An evergreen shrub up to 15 ft high in the wild; young shoots covered with a short grey felt. Leaves oblanceolate, slenderly pointed but tapering more gradually towards the base, 2 to 41⁄2 in. long, 1⁄4 to 1 in. wide, dark green, glabrous above at maturity, clothed beneath with a loose grey felt; stalk 1⁄4 to 1⁄2 in. long. Flowers produced in March or April in clusters of five to eight on downy stalks 3⁄4 in. long. Calyx small, shallowly lobed, downy. Corolla bell-shaped, five-lobed, 2 to 21⁄4 in. wide, 13⁄4 to 2 in. deep, pink to pale rosy-lilac, spotted with maroon on the three upper lobes. Stamens ten, the longest about as long as the corolla, their stalks white, downy at the base; anthers dark brown. Ovary and base of style clad with white down, the latter nearly 2 in. long. Seed-vessel 3⁄4 in. long, covered with tawny down. (s. Arboreum ss. Argyrophyllum)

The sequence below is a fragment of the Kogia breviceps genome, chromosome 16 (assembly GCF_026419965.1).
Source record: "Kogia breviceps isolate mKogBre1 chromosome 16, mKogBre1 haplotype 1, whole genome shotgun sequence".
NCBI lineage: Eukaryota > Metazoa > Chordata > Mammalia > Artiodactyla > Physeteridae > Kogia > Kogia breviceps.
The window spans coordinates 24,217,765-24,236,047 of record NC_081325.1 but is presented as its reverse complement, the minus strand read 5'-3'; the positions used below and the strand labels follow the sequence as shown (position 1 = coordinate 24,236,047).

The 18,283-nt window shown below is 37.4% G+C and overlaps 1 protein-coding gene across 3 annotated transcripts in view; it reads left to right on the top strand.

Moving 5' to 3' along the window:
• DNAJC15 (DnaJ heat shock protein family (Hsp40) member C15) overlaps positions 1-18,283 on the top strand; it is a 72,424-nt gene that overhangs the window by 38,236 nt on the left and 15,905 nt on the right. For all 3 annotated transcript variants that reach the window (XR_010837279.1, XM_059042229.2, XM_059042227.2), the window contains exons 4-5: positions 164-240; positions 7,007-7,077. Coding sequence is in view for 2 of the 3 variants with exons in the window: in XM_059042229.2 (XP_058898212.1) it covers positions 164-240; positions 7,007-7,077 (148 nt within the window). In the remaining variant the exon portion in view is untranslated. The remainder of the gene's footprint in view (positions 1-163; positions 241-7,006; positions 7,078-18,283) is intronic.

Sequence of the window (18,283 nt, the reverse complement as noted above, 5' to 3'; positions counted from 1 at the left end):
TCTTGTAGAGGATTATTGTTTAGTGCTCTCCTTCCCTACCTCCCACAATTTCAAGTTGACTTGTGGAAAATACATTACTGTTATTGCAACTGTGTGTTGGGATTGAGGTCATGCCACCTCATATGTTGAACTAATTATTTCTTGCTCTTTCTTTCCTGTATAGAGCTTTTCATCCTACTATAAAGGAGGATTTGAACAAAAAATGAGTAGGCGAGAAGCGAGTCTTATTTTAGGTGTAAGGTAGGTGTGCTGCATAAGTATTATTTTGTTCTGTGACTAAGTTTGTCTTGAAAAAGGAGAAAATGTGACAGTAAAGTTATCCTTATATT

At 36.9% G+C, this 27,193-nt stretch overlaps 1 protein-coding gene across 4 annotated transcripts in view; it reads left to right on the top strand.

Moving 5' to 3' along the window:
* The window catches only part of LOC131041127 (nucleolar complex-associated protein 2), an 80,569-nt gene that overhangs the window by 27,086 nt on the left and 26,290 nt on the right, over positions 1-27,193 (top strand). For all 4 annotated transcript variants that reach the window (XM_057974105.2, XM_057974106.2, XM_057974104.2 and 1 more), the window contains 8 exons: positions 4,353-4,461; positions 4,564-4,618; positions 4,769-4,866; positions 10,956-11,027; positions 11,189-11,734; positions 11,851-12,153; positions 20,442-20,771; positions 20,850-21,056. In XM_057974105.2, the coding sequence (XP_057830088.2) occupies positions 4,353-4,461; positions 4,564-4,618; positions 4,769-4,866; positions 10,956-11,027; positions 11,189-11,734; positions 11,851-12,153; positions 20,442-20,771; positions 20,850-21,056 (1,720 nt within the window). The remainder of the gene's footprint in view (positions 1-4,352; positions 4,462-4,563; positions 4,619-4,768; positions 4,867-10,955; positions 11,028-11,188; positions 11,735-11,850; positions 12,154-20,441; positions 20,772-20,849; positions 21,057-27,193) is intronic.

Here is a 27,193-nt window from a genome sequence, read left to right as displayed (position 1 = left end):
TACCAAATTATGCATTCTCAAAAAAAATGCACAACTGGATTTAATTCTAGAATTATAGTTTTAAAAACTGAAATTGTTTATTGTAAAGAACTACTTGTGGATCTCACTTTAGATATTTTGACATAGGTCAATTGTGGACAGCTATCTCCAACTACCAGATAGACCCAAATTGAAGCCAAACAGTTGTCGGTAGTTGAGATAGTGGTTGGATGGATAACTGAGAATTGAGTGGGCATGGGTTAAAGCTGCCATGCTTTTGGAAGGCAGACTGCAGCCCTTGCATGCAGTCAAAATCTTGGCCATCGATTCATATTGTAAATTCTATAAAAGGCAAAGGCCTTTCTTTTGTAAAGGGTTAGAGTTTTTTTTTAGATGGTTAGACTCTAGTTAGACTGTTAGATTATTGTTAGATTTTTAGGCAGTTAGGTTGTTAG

Native of W. Szechwan, China; discovered and introduced by Wilson in 1908. A distinct species on account of its stiff, very narrow leaves, grey-white beneath. It is perfectly hardy at Kew, but increases slowly in size because of its being so frequently cut back by late spring frosts, and for the same reason flowers there infrequently. It flowered with Lt-Col. Stephenson Clarke at Borde Hill, Sussex, in March 1918. Related to R. floribundum, it differs in its smaller, narrower leaves, more slenderly tapered at the base. It is named after the Hunnewell family, well known and ardent patrons of horticulture and botany in Massachusetts.